The maturity of clouding is a key driver for digital going mainstream. Small independent SaaS solutions that have dominated the scene for quite some time have been joined by the big players such as Microsoft, IBM, SAP and Oracle. SaaS is now the norm. If you can cloud SAP, you can cloud anything, and with ERPs, and with other heavyweights moving into the cloud, there will be an ever-increasing number of services plugging into these heritage solutions. It is effectively the same cycle we saw with data-warehouse and BI/MI plug-ins and SOA 10-15 years ago. Remember when data-warehousing and SOAP (simple object access protocol) APIs were going to give us the “single truth” from the data and simple integration, that the ERP solutions and their reporting tools could not? Yes, having REST (representational state transfer) APIs (application programming interfaces), web-protocols and services-based architecture makes plug-ins and integration easier, but all of this is a process of evolution, not a special breed.
Moving the back-end systems (mode 1) into the cloud also impacts the concept of shadow IT. Shadow IT has been the domain of the smaller stand-alone SaaS solution providers, often sold to groups of end-users as efficiency and collaboration tools. I see shadow IT as just another form of outsourcing. Instead of outsourcing to a service provider, we are outsourcing the internal end-user groups, who want to use systems they know and love, which is great. Outsourcing has its pros and cons but it still needs to be managed. And as it becomes easier to connect systems, we will connect systems. It is in our DNA. We will connect Slack to our monitoring and alerting systems, or will hook up Salesforce or Wrike to Oracle. And suddenly the previously stand-alone SaaS solutions become business critical.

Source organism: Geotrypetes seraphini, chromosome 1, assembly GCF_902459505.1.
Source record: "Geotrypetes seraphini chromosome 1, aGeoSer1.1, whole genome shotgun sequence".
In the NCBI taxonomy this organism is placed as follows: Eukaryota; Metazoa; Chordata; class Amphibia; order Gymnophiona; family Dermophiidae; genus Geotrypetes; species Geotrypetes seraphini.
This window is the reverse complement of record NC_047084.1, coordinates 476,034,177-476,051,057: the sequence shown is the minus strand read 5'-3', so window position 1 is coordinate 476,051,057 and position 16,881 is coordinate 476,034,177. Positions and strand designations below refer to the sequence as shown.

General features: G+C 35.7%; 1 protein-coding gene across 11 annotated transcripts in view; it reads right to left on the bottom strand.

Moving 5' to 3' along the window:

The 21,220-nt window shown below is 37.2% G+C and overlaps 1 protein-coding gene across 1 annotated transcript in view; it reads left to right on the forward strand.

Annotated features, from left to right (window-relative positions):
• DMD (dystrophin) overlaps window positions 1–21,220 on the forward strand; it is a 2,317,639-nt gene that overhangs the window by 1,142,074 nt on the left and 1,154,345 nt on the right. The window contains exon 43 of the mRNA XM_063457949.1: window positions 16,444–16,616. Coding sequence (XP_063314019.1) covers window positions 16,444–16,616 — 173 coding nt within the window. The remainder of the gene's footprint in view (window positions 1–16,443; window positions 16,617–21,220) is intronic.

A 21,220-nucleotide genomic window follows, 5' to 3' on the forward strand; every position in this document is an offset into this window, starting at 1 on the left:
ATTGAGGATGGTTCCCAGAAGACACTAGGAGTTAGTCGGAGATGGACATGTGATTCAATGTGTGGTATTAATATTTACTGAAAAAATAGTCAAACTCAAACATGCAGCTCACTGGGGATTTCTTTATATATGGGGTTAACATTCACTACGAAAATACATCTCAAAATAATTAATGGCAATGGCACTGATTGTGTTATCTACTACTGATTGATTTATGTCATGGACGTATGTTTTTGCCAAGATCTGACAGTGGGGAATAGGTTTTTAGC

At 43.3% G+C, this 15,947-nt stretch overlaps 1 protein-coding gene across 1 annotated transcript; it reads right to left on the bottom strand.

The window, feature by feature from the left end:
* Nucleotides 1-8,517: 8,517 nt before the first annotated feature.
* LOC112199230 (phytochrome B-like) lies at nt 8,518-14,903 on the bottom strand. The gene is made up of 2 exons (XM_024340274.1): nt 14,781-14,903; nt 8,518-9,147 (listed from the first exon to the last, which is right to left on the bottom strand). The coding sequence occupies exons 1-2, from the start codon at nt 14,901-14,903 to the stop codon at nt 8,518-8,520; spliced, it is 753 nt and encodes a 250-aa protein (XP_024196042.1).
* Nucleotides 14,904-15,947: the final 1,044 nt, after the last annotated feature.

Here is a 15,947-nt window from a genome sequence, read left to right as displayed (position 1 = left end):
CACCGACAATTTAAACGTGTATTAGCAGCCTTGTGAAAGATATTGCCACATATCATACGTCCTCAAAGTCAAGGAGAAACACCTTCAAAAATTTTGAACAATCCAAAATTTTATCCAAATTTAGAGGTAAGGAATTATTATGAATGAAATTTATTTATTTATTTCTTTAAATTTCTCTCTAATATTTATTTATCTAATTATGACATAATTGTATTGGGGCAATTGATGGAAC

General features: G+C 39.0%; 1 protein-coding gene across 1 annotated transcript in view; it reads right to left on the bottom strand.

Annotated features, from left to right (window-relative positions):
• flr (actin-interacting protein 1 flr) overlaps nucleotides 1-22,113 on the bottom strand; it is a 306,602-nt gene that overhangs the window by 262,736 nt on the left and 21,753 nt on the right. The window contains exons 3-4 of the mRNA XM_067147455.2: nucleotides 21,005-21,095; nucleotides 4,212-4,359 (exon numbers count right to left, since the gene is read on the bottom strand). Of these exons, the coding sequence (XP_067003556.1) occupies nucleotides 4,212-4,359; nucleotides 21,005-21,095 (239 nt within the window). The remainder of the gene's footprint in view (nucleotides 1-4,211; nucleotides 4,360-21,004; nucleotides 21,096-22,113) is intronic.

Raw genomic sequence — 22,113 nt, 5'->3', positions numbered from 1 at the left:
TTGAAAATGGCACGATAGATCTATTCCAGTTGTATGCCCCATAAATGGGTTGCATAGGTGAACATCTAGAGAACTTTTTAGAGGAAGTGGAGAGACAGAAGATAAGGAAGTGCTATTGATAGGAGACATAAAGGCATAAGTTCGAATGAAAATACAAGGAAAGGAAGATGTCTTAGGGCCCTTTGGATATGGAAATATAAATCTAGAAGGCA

Which brings us to the topics of data and contracts. Let’s return to the example about connecting previously stand-alone systems and making them a critical part of our processes. Y Data management has always been a challenge, it has just got a little bigger and more complex but the principles are still the same, regardless of how the data is organised, there can only be one master data source for a unique piece of data. And let’s be honest here, how many organisations can say that their business is driven, by real-time dynamic data? Most of us have a leadership hierarchy, share-holders and management reports determined by corporate governance. This human construct on risk and opportunity management will always require data management processes.